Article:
Having seen live football in Brazil and Argentina, I was keen to see what the game was like in Bolivia. I looked into it and it turned out my apartment was just 3 blocks from the home of Sucre’s top flight team – Universitario – so getting along to a game or two was going to be easy.

On further investigation (football is one of the few things I’ve found plentiful information on in Bolvia) it turned out one time champions Universitario were struggling towrads the foot of the 12 team table. Sitting 3rd from bottom, with 2 teams due to be relegated at the end of the season and about 6 games to go, they were by no means safe. So the first home game that came up against current champions Oriente Petrolero seemed like a pretty big one. I went and bought my ticket that afternoon from the little shed that is the ticket office and was quite impressed by the large modern stadium that sat imposingly behind it. The ticket set me back 25 Bolivianos (roughly £2.20) and would get me into the covered main stand. I also managed to pick up a Sucre ‘replica’ shirt (nothing here in Sucre is official) for the same price…

The game itself was a Wednesday night game and there was a little bit of a buzz outside the ground when I arrived 15 minutes before the 8pm kick off. One thing that struck me immediately was the range of stuff on offer outside the ground. One of the side effects of Bolivia being so poor is that many of the people seem to make a living as independent sales people of some sort (there also seems to be little regulation regarding who sells what and where). So there were loads of make shift merchandise stalls, a full on impromptu market down one side of the ground and more variety of food and drink than I’ve ever seen at a sporting event; cooked meats, sandwiches, popcorn, roasted nuts, home made crisps, jelly and cream, toffee apples, incredible bright coloured fruit drinks… there seemed to be almost as many traders as fans.

The ground itself holds 32,000 according to Wikipedia, but I’d estimate there being somewhere between 5-6,000 fans inside. The atmosphere wasn’t electric and there was a notably less fanatical way of spectating amongst the locals than I’d witnessed in other parts of South America. There was plenty of banter, but very good natured and speaking to the local guy sitting next to me there’s never any crowd trouble or unrest at these games.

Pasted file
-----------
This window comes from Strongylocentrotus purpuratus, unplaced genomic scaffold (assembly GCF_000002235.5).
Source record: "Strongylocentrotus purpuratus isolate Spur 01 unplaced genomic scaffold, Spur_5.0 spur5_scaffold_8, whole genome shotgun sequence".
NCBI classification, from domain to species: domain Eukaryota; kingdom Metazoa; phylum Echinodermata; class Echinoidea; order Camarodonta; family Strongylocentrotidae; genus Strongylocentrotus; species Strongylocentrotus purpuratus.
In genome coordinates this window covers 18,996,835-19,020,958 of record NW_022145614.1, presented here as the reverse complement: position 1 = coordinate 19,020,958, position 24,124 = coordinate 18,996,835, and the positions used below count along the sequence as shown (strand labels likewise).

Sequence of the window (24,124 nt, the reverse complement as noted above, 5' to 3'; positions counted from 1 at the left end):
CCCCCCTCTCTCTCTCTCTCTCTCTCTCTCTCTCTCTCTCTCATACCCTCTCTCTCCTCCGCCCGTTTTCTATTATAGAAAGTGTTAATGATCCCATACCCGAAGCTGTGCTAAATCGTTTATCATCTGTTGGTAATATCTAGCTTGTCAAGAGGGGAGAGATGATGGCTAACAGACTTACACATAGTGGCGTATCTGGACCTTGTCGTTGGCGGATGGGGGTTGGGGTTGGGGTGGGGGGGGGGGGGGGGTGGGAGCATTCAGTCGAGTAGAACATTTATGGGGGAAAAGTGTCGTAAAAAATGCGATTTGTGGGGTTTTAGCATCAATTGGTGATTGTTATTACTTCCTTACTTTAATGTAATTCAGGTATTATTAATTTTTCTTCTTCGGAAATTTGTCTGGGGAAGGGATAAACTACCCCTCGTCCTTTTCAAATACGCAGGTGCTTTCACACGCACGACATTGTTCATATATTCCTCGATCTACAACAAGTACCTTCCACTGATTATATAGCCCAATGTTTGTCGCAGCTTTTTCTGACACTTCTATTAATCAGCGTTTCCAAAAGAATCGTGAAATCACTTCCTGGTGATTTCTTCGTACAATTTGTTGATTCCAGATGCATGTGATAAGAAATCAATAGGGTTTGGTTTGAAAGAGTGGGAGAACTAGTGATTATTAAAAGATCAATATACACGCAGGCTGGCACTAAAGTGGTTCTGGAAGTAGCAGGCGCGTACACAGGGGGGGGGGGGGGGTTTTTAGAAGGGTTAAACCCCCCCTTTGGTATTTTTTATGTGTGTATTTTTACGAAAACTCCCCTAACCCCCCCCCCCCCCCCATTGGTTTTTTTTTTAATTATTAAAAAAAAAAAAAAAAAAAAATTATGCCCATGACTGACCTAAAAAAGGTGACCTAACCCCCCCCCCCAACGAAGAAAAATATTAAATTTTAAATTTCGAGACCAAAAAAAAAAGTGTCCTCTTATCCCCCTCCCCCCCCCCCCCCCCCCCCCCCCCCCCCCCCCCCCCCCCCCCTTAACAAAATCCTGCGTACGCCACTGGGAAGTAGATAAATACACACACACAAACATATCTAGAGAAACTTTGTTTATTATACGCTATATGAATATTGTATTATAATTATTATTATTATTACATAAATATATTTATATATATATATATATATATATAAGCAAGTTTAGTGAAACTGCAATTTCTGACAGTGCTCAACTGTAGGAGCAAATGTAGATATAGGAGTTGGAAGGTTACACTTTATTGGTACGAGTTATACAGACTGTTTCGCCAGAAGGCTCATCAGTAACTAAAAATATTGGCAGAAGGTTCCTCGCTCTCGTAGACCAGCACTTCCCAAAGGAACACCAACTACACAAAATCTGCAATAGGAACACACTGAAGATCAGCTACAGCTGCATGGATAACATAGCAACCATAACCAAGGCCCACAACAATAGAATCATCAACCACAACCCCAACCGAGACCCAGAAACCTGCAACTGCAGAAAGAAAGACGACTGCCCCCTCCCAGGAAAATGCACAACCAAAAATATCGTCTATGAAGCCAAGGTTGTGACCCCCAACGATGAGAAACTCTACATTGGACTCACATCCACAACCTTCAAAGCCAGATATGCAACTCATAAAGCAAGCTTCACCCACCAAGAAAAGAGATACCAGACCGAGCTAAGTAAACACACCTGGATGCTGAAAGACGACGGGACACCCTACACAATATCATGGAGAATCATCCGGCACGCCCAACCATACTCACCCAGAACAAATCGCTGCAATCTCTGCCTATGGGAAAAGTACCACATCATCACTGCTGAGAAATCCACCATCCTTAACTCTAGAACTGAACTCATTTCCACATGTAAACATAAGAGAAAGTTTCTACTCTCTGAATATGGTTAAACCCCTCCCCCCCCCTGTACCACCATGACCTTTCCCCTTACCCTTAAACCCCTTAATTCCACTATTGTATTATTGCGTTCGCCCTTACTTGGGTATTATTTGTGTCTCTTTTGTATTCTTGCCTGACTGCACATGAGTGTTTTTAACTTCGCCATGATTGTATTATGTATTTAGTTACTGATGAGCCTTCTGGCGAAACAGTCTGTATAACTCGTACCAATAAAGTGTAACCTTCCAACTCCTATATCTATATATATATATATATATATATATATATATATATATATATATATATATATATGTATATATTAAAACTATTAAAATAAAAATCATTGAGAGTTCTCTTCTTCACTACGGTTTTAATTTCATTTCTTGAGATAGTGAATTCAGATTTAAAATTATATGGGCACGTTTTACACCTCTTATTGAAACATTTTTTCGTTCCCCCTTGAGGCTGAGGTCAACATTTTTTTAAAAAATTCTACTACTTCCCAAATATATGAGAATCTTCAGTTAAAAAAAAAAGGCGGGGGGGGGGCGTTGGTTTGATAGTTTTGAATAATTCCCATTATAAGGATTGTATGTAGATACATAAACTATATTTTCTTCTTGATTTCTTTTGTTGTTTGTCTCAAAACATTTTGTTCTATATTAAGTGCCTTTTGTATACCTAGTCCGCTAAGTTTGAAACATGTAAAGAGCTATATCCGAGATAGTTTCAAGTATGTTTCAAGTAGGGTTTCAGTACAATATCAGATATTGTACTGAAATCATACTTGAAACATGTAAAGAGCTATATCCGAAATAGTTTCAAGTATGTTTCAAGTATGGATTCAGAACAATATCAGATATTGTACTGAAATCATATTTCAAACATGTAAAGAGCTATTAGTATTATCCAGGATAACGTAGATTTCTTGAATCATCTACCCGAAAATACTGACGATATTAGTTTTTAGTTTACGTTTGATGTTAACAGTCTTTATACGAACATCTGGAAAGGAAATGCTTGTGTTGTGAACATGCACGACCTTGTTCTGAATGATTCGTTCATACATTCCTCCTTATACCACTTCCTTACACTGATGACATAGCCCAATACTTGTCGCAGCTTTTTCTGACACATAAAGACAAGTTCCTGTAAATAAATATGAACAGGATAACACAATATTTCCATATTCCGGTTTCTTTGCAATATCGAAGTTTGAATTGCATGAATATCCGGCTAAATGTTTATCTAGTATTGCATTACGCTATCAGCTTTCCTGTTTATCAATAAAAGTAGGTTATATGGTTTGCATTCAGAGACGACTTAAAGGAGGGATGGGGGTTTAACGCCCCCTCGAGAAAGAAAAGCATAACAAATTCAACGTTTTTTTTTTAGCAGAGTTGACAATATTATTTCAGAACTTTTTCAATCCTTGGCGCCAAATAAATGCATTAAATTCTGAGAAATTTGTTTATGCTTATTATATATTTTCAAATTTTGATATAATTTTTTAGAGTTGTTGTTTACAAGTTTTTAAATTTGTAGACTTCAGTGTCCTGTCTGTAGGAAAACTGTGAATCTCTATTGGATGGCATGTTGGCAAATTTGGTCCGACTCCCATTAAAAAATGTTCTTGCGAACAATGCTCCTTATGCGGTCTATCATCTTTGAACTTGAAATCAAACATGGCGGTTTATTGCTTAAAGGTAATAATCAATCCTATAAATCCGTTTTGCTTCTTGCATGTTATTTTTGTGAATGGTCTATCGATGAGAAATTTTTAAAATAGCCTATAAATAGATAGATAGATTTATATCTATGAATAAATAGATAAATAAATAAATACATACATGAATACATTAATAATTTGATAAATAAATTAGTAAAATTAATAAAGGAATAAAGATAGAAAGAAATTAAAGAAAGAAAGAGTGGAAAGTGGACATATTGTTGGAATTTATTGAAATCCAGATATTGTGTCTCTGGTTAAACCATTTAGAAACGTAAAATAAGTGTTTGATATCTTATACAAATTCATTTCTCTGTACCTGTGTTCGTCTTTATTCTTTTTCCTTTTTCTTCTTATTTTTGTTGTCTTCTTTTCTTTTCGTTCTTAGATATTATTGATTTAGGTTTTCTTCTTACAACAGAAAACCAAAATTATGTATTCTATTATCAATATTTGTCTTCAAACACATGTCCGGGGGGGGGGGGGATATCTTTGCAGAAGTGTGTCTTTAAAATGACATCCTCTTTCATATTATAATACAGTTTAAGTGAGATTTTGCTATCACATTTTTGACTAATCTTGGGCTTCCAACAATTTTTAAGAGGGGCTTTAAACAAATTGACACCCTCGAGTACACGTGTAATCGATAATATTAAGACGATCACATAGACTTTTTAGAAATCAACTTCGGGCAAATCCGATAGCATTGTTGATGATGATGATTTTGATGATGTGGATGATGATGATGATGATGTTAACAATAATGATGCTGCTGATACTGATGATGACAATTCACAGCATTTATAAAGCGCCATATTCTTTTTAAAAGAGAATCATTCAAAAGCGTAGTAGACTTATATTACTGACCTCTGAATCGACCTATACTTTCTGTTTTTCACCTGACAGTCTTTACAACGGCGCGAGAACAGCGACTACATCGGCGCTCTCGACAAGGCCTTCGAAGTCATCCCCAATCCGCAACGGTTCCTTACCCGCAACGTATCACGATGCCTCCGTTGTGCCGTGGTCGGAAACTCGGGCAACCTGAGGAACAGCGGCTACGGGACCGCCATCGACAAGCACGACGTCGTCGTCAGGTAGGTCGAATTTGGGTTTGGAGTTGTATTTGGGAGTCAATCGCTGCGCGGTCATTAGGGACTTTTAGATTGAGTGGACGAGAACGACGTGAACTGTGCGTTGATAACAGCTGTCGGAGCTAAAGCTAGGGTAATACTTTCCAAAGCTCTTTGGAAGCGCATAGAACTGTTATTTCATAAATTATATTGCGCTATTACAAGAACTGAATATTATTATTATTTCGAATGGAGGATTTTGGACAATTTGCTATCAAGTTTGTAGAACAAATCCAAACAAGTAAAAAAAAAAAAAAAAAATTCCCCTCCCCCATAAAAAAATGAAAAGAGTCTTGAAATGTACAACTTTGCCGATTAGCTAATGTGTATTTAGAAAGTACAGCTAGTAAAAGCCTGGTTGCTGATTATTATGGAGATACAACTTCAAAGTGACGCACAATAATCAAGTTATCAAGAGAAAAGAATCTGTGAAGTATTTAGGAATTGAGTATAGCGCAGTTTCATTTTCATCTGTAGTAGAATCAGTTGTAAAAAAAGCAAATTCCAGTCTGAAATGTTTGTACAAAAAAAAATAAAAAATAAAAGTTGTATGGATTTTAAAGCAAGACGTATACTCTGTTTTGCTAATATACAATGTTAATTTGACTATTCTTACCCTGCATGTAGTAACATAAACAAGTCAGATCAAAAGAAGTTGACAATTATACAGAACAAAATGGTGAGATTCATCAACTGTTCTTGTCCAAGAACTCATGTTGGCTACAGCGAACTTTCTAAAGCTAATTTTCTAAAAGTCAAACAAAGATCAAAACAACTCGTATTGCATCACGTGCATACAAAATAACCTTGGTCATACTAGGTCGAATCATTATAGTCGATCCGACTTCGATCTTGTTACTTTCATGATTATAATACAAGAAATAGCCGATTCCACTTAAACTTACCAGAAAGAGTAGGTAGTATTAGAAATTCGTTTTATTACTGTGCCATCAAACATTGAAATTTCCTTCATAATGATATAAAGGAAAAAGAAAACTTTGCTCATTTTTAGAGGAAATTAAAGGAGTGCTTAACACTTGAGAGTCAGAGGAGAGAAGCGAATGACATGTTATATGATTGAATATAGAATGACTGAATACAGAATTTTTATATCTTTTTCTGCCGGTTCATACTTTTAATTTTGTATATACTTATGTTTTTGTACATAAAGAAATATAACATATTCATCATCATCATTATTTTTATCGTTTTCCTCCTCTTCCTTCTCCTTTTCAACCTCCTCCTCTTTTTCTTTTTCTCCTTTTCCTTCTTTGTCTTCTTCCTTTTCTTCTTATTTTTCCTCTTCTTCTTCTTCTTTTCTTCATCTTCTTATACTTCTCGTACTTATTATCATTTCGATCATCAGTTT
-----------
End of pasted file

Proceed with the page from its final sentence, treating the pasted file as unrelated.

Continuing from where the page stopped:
The game itself was pretty entertaining. I’d put the standard of football somewhere equivalent to good level semi-professional football in England – Conference maybe. The pitch wasn’t great and the game was played at a much slower pace than you’d see in Europe, but it was a real battle and Universitario held there own against on paper a much better side. The first half was a little bit scrappy with all the excitement coming just before the break as Universitario won a controversial penalty. To me eye it was a blatant dive, Universitario’s Argentine centre forward going over before he reached the goalkeepers arms – he wasn’t going anywhere though really so you’d have to say the keeper was a bit foolish. The same player got up to take the penalty and justice was done as the keeper made the save – all hell broke loose when the referee appeared to order the kick to be retaken. Someone, I’m not sure who, from the Oriente bench came steaming onto the pitch – followed by about 30 military/police officers in full riot gear. All completely over the top this lead to a 5 minute break in the game with about 50 people (including riot police and all 22 players) surrounding the ref. Miraculously once all the hulabaloo was over, the ref had changed his decision and the game restarted with a corner – I’ve never seen anything like it in a football match, a complete farce!

A big opportunity blown I worried a little for Universitario in the second half, but they came out strong and were the better team for most of the 45 minutes. With the score stuck at 0-0 and 3pts vital, all this seemed to have counted for little as the game entered the 89th minute. Then as the seconds ticked away Oriente finally wilted – conceding a fairly scrappy goal after an inswinging corner (see the video below). It provided a very dramatic end to a messy, but entertaining game of football – and put Universitario in a much healthier position in the league.

There are 2 more home games and as I’m here for a while I’m sure I’ll be here to witness the climax to the Bolivian season.